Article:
Telling the Truth: How Journalists Believe a Story is Told Truthfully


Missy Belote

Date of Graduation

Spring 2003


Master of Arts in Communication



Committee Chair

Christina Drale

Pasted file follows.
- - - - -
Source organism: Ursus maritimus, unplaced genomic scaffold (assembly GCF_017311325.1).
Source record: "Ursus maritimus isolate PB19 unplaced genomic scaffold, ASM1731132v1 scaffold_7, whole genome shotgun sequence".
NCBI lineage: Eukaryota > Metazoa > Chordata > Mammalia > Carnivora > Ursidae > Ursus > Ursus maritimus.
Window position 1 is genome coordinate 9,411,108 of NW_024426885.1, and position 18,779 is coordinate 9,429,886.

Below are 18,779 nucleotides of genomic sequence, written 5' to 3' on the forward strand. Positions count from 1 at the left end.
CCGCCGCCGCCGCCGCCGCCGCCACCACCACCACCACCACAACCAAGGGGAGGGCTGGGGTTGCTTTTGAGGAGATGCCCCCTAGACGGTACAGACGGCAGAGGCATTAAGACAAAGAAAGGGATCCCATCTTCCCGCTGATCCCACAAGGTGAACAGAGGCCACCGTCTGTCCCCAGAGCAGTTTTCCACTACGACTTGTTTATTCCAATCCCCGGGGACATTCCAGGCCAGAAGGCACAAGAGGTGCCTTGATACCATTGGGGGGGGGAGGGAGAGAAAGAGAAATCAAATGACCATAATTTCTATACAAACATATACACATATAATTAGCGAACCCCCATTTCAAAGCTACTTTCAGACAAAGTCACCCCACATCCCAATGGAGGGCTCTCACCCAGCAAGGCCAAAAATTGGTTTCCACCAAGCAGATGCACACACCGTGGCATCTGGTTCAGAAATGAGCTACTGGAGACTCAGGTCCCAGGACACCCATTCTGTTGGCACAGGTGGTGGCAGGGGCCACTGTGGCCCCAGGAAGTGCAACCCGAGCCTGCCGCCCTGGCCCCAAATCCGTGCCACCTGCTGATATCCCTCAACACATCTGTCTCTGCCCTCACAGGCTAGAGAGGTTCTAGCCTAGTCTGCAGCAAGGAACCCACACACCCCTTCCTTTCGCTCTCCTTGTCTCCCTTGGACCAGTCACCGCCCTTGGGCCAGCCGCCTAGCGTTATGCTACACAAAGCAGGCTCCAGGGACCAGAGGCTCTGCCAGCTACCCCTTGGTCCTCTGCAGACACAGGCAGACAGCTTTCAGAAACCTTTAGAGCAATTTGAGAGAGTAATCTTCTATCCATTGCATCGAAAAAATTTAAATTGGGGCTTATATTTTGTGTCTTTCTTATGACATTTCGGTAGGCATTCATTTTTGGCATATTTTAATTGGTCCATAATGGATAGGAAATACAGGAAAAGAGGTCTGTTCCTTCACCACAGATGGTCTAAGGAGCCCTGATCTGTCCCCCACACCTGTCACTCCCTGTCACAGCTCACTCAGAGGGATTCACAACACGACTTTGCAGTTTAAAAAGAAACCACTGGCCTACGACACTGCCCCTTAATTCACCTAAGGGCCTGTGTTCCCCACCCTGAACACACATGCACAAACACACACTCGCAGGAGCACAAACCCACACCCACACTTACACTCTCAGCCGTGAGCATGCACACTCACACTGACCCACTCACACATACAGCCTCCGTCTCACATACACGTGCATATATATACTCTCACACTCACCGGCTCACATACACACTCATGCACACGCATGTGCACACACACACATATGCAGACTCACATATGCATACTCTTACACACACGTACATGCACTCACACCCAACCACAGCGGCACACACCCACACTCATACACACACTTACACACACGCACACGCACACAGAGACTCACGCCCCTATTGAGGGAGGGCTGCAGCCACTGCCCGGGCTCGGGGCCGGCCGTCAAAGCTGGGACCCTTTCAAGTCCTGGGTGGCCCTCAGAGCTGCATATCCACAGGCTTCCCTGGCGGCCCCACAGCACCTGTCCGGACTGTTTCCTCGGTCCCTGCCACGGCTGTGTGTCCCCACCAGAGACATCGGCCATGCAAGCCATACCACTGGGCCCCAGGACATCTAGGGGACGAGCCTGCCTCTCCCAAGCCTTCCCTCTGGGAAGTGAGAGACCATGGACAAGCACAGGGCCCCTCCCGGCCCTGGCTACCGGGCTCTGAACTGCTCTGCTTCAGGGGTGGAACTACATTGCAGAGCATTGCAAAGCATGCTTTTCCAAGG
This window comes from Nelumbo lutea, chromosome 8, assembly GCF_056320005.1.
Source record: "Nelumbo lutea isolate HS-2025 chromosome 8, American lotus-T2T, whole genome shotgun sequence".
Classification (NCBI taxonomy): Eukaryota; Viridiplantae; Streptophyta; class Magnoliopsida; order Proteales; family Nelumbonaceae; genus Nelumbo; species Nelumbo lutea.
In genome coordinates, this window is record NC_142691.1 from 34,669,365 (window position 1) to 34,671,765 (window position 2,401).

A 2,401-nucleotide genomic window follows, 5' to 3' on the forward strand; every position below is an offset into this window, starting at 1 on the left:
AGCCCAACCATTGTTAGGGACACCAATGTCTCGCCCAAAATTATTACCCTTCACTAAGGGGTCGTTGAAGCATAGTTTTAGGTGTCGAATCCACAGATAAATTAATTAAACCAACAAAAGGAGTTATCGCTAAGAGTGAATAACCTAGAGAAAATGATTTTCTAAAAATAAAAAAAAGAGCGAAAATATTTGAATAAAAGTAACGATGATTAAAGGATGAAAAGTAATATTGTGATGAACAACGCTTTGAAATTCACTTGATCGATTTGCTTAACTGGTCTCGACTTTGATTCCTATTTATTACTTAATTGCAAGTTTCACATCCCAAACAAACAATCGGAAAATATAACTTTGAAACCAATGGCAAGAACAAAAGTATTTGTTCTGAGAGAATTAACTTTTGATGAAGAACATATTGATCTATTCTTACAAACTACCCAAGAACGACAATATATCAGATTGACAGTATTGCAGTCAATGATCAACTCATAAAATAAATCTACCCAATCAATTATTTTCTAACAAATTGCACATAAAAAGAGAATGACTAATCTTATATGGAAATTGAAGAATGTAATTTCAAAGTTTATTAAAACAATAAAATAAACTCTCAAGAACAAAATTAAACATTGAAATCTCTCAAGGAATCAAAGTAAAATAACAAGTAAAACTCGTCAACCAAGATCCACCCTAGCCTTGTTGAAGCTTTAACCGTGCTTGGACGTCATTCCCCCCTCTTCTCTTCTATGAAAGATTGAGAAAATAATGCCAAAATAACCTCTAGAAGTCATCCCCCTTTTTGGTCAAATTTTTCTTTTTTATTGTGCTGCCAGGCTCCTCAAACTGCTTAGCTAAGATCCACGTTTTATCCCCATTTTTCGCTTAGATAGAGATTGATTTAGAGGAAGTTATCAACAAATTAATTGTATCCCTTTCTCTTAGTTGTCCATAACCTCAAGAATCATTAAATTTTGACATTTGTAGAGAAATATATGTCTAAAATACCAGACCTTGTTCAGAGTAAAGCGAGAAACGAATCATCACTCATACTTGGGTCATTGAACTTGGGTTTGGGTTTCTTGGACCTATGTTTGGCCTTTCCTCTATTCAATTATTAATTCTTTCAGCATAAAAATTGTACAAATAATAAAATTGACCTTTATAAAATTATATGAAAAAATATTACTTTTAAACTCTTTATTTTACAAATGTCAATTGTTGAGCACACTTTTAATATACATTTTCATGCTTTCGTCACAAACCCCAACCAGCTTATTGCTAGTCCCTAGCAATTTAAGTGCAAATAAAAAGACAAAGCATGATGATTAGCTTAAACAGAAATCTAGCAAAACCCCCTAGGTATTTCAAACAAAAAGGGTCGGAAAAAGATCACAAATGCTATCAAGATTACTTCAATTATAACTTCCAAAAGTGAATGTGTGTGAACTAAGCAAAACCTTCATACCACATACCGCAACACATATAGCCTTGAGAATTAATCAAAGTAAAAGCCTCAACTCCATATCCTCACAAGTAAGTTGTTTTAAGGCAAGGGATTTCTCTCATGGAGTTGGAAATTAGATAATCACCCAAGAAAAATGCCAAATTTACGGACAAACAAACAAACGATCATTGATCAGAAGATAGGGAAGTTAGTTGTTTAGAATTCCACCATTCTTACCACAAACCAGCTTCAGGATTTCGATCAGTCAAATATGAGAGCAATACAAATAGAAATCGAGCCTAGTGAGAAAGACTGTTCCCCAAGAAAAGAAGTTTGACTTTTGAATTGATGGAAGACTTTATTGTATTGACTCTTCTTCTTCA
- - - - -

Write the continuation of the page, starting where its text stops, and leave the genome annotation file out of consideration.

What is the role of the journalist in a democratic society? The wide range of answers to this question has led to the development of two approaches to doing journalism: civic journalism and traditional journalism. Critics of civic journalism say it is boosterism while supporters say it leads to a better community through the active involvement of the news organization in civic activities. Traditional journalism rejects community involvement in favor of objectivity but critics say it neglects marginalized viewpoints. The theroretical framework for this paper matches traditional journalism with the view that truth is absolute, as articulated by Jürgen Habermas. Civic journalism is matched with the view that truth is relative as articulated by Best and Kellner. Based on gaps in the literature, the following research questions were formulated: How do journalists view the truth and then relate that view to producing a story? Do they tend to lean toward civic or traditional journalism strands in producing stories? This study employed a dual methods approach. It began with 16 qualitative interviews. Journalists from newspapers and television stations, from both large and medium-sized cities were interviewed. The goal was to discover how journalisits talk about truth telling and how they view civic and traditional journalism. Based on the interviews, a survey was constructed and sent to two hundred randomly selected journalists. Seventy journalists responded. The results showed a strong positive correlation between a participant's approach to journalism and his/her view of truth, thus supporting the assumptions made by the theroretical framework. Perhaps the most exciting finding came in the unreliability of the survey questions that were designed to measure whether a journalist was a civic journalist or a traditional journalist. Respondents did not answer the questions consistently, meaning journalists clearly do not see the issue as black and white. This refutes much of the literature, which treats the two approaches as incompatible.

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